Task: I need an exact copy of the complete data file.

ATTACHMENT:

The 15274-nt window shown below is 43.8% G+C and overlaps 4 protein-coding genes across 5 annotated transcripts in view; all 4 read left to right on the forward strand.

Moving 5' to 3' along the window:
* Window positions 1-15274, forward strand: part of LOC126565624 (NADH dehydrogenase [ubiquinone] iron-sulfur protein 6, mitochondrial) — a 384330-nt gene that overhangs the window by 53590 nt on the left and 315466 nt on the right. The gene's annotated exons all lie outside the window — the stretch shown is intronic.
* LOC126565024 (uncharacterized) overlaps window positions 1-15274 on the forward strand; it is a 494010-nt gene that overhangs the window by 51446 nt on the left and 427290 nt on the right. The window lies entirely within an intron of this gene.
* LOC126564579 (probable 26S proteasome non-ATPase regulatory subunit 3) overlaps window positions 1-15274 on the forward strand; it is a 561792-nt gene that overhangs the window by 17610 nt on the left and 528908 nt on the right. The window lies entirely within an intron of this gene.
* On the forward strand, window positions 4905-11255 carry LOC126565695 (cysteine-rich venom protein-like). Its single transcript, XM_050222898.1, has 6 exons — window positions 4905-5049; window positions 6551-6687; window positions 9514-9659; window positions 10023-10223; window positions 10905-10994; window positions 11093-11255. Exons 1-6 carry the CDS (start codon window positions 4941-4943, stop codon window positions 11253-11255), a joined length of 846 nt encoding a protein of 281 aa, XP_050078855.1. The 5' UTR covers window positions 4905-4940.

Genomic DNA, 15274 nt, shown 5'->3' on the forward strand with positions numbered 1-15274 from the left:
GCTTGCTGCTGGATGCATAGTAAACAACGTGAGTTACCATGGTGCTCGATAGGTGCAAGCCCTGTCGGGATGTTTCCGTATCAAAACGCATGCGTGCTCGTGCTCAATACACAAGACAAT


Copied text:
The 15274-nt window shown below is 43.8% G+C and overlaps 4 protein-coding genes across 5 annotated transcripts in view; all 4 read left to right on the forward strand.

Moving 5' to 3' along the window:
* Window positions 1-15274, forward strand: part of LOC126565624 (NADH dehydrogenase [ubiquinone] iron-sulfur protein 6, mitochondrial) — a 384330-nt gene that overhangs the window by 53590 nt on the left and 315466 nt on the right. The gene's annotated exons all lie outside the window — the stretch shown is intronic.
* LOC126565024 (uncharacterized) overlaps window positions 1-15274 on the forward strand; it is a 494010-nt gene that overhangs the window by 51446 nt on the left and 427290 nt on the right. The window lies entirely within an intron of this gene.
* LOC126564579 (probable 26S proteasome non-ATPase regulatory subunit 3) overlaps window positions 1-15274 on the forward strand; it is a 561792-nt gene that overhangs the window by 17610 nt on the left and 528908 nt on the right. The window lies entirely within an intron of this gene.
* On the forward strand, window positions 4905-11255 carry LOC126565695 (cysteine-rich venom protein-like). Its single transcript, XM_050222898.1, has 6 exons — window positions 4905-5049; window positions 6551-6687; window positions 9514-9659; window positions 10023-10223; window positions 10905-10994; window positions 11093-11255. Exons 1-6 carry the CDS (start codon window positions 4941-4943, stop codon window positions 11253-11255), a joined length of 846 nt encoding a protein of 281 aa, XP_050078855.1. The 5' UTR covers window positions 4905-4940.

Genomic DNA, 15274 nt, shown 5'->3' on the forward strand with positions numbered 1-15274 from the left:
GCTTGCTGCTGGATGCATAGTAAACAACGTGAGTTACCATGGTGCTCGATAGGTGCAAGCCCTGTCGGGATGTTTCCGTATCAAAACGCATGCGTGCTCGTGCTCAATACACAAGACAAT